Rear throttle fitting

So before going to bed Thursday night, I worked up and put in an order with Aircraft Spruce for all the raw materials I was going to need for the throttle quadrant stuff. I was a little bummed that I figured out so late that I needed to order stuff, as I’d hoped to spend this weekend hashing out the linkage between the throttles. Well, I shouldn’t have been worried, as I spent the entirety of today just getting the rear throttle quadrant mounted.

Instead of ordering the throttle mount plate from Van’s – which, based on photos I found, I’d have to modify anyway – I decided to just make my own from scrap I had lying around. Really, it’s fairly simple for this piece – I figured out how tall it needed to be and cut the sheet with that dimension, then clamped the whole thing in place and marked the forward and aft edges to match the angle of the two bulkheads. The real fun is taking the resulting nice trapezoidal piece of sheet and match-drilling all the mount holes with the armrest and bulkheads, and then figuring out how to mock the throttle up in position to drill those four bolt holes. Once I got that done and I was sure of where everything would mount, I bent the excess material at the bottom of the plate inward to provide some rigidity to the lower edge of the plate.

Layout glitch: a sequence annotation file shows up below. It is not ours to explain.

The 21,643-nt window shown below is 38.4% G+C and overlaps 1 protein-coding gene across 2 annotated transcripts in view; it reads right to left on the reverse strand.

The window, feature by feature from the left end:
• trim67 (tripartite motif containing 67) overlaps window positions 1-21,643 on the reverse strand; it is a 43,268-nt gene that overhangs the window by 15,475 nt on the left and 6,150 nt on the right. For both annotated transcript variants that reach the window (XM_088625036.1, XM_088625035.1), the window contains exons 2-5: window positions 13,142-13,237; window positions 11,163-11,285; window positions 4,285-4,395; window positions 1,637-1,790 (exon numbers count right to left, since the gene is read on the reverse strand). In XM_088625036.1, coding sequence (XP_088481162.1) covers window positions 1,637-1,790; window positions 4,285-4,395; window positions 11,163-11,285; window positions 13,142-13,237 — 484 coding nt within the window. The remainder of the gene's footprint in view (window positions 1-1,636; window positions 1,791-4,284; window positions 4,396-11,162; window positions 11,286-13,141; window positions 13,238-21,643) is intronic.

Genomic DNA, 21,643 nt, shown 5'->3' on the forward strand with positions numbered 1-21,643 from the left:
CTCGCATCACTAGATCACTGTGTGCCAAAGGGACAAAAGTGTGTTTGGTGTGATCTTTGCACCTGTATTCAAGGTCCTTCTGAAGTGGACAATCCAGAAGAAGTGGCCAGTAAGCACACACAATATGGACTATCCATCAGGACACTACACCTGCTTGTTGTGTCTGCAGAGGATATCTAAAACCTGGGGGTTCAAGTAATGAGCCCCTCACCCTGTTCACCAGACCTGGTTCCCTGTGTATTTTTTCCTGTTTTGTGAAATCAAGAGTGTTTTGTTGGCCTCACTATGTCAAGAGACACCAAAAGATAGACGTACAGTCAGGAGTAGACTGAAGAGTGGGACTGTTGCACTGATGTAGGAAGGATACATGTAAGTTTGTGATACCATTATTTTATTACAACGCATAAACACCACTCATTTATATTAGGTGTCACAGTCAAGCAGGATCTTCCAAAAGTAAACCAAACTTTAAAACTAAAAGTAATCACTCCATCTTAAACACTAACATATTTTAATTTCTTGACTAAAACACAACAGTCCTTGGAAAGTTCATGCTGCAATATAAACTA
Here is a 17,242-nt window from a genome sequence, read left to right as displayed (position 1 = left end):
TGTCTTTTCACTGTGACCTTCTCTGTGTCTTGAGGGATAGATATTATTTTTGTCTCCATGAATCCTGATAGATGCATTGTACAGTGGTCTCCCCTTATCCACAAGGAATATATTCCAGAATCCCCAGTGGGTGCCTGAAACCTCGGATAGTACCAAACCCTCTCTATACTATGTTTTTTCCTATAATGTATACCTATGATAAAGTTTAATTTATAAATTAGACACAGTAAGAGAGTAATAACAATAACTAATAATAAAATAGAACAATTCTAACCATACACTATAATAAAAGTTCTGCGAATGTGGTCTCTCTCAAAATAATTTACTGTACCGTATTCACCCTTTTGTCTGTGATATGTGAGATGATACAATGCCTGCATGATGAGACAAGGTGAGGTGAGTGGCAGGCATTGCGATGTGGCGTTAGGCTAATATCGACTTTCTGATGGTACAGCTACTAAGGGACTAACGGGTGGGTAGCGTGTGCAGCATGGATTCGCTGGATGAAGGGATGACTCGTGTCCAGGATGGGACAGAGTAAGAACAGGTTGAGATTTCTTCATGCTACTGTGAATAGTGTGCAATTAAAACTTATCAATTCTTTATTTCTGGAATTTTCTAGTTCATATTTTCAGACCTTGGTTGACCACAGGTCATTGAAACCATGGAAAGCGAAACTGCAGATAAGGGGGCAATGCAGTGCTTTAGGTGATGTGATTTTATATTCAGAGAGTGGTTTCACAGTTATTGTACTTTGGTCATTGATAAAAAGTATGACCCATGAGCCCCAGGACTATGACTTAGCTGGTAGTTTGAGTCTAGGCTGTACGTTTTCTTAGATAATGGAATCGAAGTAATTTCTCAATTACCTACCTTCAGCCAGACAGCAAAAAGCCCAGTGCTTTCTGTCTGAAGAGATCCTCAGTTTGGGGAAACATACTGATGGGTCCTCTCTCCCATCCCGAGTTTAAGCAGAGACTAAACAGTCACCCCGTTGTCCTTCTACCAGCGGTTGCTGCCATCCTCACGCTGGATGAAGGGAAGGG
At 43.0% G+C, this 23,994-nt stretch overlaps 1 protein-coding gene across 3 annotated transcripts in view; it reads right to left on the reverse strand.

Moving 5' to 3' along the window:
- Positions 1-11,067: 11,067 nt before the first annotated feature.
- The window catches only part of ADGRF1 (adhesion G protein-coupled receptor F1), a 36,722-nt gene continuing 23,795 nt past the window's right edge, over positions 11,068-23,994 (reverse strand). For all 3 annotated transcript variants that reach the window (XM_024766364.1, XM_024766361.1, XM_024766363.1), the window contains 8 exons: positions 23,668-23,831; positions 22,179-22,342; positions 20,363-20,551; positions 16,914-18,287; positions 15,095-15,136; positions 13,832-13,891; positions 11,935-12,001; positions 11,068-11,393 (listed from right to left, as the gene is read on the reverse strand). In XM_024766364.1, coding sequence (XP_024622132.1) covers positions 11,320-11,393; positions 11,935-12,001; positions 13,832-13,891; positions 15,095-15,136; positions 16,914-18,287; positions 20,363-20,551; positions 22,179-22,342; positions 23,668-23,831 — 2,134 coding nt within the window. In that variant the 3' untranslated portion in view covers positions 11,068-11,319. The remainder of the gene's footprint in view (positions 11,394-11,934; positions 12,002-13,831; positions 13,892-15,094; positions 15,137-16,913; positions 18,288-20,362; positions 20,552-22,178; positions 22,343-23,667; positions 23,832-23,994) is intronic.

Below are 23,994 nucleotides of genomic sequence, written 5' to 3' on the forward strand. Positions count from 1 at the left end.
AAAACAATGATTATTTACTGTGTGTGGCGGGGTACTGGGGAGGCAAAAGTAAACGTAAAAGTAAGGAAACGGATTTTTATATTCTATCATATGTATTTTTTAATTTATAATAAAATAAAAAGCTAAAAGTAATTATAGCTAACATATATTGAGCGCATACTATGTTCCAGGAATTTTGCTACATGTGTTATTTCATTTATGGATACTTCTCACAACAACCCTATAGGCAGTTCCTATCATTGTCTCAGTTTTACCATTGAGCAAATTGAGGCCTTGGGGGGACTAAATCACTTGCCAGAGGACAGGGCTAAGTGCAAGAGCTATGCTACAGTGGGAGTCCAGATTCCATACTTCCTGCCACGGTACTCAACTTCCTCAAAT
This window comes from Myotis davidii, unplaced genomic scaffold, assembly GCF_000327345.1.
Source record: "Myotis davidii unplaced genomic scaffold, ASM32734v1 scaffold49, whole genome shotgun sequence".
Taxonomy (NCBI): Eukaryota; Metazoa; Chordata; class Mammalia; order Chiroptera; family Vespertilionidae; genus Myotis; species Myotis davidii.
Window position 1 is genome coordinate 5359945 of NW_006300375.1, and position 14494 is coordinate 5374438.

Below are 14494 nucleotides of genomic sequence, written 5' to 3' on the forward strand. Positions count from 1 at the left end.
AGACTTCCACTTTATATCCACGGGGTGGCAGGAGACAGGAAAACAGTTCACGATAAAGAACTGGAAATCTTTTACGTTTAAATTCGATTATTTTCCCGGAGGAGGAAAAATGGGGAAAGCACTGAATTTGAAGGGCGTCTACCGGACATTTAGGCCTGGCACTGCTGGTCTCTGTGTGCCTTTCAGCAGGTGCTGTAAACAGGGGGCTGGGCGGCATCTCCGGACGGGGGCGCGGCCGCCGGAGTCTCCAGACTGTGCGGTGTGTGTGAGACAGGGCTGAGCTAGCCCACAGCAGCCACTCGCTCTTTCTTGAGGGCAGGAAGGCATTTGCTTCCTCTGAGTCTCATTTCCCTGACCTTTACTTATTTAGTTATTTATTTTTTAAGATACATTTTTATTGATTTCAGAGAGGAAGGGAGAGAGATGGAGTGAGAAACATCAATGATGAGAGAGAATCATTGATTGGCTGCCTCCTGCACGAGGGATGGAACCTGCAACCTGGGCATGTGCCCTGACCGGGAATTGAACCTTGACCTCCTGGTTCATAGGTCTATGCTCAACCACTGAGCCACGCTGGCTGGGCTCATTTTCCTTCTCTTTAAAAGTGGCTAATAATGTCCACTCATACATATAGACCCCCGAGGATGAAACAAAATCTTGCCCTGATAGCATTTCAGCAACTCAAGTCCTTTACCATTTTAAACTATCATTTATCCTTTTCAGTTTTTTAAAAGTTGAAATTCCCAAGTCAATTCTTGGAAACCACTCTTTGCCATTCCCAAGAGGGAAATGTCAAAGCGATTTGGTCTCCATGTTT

Here it is clecoed in position on the still-unmodified armrest:

IMG 6526

Here’s the flange I bent on the bottom edge:

IMG 6528

Next came the real fun: very carefully laying out the cut on the armrest. The throttle quadrant’s face plate sits beneath the armrest, so the desired end result is for the armrest to overlap the faceplate on all four edges (as opposed to leaving visible gaps), while of course leaving room for the lever to move. I also wanted to have the nice-looking markings on the faceplate visible. Needless to say, I took quite a bit of care in laying out these lines. I drilled holes at the corners to make a nice radius, then made the straight cuts with a cutoff wheel in the Dremel. That, in turn, was followed by a whole lot of filing to clean up the cut edges and move them out to the desired cut lines.

I was pretty nervous about messing the armrest up, but it ended up looking pretty nice:

IMG 6533

Here’s a wide view with the quadrant clecoed in place. I also clecoed the seat back support mounting plate to get an idea of how much clearance there’d be above the lever. The answer is “not a lot:”

IMG 6531